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Exp Neurol. 1997 Dec;148(2):523-43.

Characteristics of human fetal spinal cord grafts in the adult rat spinal cord: influences of lesion and grafting conditions.

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Department of Neurosurgery, University of Florida College of Medicine, University of Florida, Gainesville, Florida 32610, USA.


The present study evaluated the growth potential and differentiation of human fetal spinal cord (FSC) tissue in the injured adult rat spinal cord under different lesion and grafting conditions. Donor tissue at 6-9 weeks of gestational age was obtained through elective abortions and transplanted either immediately into acute resection (solid grafts) or into chronic contusion (suspension and solid grafts) lesions (i.e., 14-40 days after injury) in the thoracic spinal cord. The xenografts were then examined either histologically in plastic sections or immunocytochemically 1-3 months postgrafting. Intraspinal grafts in acute lesions demonstrated an 83% survival rate and developed as well-circumscribed nodules that were predominantly composed of immature astrocytes. Solid-piece grafts in chronic contusion lesions exhibited a 92% survival rate and also developed as nodular masses. These grafts, however, contained many immature neurons 2 months postgrafting. Suspension grafts in chronic contusion lesions had an 85% survival rate and expanded in a nonrestrictive, diffuse pattern. These transplants demonstrated large neuronally rich areas of neural parenchyma. Extensive neuritic outgrowth could also be seen extending from these grafts into the surrounding host spinal cord. These findings show that human FSC tissue reliably survives and differentiates in both acute and chronic lesions. However, both the lesion environment and the grafting techniques can greatly influence the pattern of differentiation and degree of host-graft integration achieved.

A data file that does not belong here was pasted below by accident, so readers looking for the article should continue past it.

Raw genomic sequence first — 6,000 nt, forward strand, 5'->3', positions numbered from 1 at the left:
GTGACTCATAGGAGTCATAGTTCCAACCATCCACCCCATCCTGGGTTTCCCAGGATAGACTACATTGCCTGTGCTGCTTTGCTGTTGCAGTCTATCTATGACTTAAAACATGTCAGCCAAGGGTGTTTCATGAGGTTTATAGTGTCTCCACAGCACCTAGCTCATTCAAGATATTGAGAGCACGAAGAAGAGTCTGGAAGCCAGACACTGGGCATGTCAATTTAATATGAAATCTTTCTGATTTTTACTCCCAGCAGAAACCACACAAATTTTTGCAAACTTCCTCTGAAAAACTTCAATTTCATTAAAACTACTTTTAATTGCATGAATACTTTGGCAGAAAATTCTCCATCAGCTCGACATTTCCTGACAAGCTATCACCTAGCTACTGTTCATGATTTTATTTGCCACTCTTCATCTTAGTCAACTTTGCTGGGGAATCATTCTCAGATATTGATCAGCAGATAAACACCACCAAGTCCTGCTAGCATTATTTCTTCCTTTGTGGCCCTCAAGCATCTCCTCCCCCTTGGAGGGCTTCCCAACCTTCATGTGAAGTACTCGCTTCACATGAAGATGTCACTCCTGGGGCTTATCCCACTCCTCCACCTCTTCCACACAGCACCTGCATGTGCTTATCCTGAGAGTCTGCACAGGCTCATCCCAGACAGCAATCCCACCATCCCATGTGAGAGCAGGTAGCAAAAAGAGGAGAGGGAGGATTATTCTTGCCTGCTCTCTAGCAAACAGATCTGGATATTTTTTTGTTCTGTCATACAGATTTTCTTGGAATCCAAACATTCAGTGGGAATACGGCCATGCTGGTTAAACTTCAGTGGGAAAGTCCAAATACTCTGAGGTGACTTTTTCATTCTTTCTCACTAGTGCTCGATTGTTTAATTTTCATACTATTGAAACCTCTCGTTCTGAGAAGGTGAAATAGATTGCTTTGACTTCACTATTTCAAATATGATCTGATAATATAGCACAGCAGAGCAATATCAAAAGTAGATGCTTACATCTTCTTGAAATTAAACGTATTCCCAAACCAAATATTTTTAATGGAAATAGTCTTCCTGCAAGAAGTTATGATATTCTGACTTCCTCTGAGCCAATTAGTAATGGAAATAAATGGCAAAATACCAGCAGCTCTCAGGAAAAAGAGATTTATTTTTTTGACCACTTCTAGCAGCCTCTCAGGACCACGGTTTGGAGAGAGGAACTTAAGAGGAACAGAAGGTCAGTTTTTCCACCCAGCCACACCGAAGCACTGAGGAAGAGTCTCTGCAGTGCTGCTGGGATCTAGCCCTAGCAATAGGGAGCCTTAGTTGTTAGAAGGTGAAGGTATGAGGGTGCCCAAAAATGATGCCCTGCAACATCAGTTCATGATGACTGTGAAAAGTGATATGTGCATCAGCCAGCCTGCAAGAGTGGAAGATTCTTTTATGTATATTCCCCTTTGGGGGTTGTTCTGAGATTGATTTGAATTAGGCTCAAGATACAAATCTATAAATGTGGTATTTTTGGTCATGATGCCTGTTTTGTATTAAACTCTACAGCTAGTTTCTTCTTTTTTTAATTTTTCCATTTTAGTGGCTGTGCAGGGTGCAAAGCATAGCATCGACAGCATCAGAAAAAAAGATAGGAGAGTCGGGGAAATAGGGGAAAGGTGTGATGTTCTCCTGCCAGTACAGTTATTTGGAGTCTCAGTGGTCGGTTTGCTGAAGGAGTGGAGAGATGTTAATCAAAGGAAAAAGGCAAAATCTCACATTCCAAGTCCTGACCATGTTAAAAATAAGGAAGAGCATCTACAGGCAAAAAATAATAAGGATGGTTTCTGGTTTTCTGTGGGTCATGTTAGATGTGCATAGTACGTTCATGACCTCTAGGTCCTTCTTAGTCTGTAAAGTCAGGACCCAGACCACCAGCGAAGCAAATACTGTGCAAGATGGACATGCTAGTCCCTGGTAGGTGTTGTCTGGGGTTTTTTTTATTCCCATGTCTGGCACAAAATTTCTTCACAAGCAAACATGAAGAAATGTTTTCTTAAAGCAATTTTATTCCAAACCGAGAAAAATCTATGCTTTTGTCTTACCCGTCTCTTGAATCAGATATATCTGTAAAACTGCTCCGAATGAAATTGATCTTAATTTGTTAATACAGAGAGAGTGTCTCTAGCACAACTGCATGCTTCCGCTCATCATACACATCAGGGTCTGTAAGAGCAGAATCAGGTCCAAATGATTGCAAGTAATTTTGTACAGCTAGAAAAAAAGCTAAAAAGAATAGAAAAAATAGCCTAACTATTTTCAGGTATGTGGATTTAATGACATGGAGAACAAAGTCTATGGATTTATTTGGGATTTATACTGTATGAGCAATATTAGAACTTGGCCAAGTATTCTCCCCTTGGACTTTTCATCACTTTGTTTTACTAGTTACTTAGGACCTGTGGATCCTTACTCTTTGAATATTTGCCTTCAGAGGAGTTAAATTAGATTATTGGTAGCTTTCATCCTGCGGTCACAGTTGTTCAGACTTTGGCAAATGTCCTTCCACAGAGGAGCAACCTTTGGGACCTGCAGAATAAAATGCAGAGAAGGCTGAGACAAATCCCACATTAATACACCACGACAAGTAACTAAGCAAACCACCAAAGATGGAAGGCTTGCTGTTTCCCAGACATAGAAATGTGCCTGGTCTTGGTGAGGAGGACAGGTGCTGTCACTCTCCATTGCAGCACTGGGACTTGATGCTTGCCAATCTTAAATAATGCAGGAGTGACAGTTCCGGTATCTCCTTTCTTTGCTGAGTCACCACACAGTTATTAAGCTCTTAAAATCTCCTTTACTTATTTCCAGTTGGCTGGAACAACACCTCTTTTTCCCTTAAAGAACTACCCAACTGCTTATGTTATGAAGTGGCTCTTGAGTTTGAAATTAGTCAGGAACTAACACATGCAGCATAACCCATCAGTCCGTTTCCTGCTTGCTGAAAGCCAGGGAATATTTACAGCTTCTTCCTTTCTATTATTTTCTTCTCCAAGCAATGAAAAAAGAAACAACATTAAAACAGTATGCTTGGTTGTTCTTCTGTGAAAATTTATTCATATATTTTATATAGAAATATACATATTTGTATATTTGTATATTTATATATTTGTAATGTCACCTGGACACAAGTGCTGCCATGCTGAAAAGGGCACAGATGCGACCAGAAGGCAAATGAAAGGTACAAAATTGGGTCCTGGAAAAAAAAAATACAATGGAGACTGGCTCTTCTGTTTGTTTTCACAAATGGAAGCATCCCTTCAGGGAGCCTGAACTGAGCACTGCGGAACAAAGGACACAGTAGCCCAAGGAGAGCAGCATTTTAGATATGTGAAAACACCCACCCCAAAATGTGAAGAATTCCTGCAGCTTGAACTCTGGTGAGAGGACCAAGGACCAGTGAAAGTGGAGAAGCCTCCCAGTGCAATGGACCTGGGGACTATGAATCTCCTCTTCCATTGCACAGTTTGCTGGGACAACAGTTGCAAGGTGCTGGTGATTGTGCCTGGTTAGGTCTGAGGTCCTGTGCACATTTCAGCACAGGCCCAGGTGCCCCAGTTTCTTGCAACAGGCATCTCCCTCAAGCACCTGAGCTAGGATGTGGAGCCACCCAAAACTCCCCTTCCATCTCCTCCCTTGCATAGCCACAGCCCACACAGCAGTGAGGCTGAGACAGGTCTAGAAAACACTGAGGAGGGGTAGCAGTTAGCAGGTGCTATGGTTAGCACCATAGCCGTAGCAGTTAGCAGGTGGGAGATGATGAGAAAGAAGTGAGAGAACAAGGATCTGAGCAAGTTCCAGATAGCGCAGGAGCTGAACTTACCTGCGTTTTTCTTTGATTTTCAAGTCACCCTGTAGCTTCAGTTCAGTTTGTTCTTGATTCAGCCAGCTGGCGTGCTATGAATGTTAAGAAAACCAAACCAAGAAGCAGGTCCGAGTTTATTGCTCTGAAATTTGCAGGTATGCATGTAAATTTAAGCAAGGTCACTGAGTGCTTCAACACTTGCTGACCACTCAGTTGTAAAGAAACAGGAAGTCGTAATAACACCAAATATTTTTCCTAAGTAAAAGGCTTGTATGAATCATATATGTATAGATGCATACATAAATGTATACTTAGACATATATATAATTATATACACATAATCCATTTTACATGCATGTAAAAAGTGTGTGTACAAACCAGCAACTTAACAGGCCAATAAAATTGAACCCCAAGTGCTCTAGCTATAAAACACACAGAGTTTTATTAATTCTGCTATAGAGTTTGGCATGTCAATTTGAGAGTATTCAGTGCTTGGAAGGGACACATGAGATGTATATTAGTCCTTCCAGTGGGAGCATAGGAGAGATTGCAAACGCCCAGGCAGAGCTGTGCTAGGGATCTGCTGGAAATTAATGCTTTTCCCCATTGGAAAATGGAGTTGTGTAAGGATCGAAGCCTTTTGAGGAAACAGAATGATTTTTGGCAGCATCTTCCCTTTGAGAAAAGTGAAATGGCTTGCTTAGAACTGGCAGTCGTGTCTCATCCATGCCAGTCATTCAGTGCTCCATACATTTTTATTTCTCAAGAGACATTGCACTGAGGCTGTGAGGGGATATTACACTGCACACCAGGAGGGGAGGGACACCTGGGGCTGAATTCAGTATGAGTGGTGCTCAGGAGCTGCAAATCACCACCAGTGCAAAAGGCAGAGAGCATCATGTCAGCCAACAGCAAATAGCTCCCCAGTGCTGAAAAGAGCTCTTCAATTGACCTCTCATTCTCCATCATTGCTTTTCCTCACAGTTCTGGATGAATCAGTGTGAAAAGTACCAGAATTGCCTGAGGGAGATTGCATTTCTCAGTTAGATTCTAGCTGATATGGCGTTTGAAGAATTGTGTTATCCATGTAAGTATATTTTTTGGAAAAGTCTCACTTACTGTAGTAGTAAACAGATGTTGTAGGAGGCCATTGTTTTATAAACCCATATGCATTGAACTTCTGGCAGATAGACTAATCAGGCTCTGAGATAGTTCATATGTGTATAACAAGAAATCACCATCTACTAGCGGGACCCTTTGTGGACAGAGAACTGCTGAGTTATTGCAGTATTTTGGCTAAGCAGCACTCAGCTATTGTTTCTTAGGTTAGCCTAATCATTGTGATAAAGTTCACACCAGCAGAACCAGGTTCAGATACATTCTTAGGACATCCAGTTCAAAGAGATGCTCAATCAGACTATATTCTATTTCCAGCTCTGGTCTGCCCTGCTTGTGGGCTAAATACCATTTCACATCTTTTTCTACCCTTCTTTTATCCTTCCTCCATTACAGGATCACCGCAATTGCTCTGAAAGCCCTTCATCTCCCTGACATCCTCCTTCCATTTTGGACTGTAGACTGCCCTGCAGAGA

[Indexed for MEDLINE]

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